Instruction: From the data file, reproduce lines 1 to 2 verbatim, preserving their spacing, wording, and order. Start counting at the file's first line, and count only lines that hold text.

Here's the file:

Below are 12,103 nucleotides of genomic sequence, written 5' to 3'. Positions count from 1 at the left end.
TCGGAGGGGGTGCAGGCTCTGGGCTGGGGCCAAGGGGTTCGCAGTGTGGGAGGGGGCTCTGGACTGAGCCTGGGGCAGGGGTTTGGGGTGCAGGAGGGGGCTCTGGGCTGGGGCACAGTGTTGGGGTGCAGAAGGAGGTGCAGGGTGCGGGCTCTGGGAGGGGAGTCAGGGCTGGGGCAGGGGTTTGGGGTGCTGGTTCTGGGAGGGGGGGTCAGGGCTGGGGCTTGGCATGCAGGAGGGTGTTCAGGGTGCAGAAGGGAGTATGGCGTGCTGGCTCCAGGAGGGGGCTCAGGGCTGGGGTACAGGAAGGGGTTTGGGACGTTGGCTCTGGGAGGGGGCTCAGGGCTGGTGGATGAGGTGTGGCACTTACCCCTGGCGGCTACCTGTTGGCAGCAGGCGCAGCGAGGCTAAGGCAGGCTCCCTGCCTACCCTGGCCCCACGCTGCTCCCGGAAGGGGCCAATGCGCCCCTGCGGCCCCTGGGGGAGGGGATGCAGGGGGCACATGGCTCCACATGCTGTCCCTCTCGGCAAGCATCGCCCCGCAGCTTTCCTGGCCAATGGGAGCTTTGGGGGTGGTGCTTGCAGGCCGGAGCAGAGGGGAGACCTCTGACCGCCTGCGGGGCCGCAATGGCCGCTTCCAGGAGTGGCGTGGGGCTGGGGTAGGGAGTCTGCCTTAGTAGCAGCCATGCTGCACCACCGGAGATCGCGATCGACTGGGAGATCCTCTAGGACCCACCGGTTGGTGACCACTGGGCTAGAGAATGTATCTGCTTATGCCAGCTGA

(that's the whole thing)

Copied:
Below are 12,103 nucleotides of genomic sequence, written 5' to 3'. Positions count from 1 at the left end.
TCGGAGGGGGTGCAGGCTCTGGGCTGGGGCCAAGGGGTTCGCAGTGTGGGAGGGGGCTCTGGACTGAGCCTGGGGCAGGGGTTTGGGGTGCAGGAGGGGGCTCTGGGCTGGGGCACAGTGTTGGGGTGCAGAAGGAGGTGCAGGGTGCGGGCTCTGGGAGGGGAGTCAGGGCTGGGGCAGGGGTTTGGGGTGCTGGTTCTGGGAGGGGGGGTCAGGGCTGGGGCTTGGCATGCAGGAGGGTGTTCAGGGTGCAGAAGGGAGTATGGCGTGCTGGCTCCAGGAGGGGGCTCAGGGCTGGGGTACAGGAAGGGGTTTGGGACGTTGGCTCTGGGAGGGGGCTCAGGGCTGGTGGATGAGGTGTGGCACTTACCCCTGGCGGCTACCTGTTGGCAGCAGGCGCAGCGAGGCTAAGGCAGGCTCCCTGCCTACCCTGGCCCCACGCTGCTCCCGGAAGGGGCCAATGCGCCCCTGCGGCCCCTGGGGGAGGGGATGCAGGGGGCACATGGCTCCACATGCTGTCCCTCTCGGCAAGCATCGCCCCGCAGCTTTCCTGGCCAATGGGAGCTTTGGGGGTGGTGCTTGCAGGCCGGAGCAGAGGGGAGACCTCTGACCGCCTGCGGGGCCGCAATGGCCGCTTCCAGGAGTGGCGTGGGGCTGGGGTAGGGAGTCTGCCTTAGTAGCAGCCATGCTGCACCACCGGAGATCGCGATCGACTGGGAGATCCTCTAGGACCCACCGGTTGGTGACCACTGGGCTAGAGAATGTATCTGCTTATGCCAGCTGA